From Giles's game for reasoning in physics to analytic proof systems for fuzzy logics
For a quite a while it had been an open problem whether there is
an analytic (cut-free) calculus for infinite valued Lukasiewicz logic,
one of three fundamental formal logics that lie at the
centre of interest in contemporary mathematical fuzzy logic.
The hypersequent calculus HL presented by Metcalfe, Gabbay, and
Olivetti in 2004/5 settled the question positively; but HL did not fit well
into the family of sequent and hypersequent systems for related
nonclassical logics. In particular it remained unclear in what sense
HL provides an analysis of logical reasoning in a many valued context.
On the other hand, already in the 1970s Robin Giles had shown that a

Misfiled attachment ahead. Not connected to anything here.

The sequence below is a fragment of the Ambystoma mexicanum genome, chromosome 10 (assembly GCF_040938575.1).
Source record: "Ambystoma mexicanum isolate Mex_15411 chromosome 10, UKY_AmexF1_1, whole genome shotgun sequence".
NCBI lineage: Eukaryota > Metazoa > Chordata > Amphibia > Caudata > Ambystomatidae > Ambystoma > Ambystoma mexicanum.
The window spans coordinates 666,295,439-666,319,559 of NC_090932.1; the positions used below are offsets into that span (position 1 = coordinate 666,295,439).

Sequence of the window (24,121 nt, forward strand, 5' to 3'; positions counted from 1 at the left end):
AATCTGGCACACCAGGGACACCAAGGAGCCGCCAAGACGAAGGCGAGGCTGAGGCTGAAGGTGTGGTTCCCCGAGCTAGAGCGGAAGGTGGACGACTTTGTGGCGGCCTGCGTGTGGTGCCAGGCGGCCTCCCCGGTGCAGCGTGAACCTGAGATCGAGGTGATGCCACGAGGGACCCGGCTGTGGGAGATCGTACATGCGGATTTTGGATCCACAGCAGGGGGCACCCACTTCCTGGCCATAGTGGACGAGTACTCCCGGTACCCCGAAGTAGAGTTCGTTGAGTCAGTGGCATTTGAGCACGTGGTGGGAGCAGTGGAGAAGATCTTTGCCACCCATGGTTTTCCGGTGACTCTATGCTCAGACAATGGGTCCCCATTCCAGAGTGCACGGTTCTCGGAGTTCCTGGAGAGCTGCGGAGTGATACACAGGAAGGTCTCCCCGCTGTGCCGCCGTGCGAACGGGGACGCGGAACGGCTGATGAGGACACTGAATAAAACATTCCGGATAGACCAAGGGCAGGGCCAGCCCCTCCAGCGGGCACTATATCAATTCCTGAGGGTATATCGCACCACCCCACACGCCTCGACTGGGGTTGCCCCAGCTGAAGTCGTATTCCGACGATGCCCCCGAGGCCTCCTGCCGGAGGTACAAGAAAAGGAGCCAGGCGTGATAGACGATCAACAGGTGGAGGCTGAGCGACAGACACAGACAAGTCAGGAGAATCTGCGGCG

straightforward dialogue game, combined with a specific way to
calculate expected losses associated with bets on the results on
`dispersive experiments' leads to a characterisation of Lukasiewizc logic.
We demonstrate how these seemingly unrelated results fit together:
the logical rules of HL naturally emerge from a systematic search for
winning strategies in Giles's game. Moreover, the underlying principle
for transforming semantic games into analytic proof systems can be
generalized to other logics as well.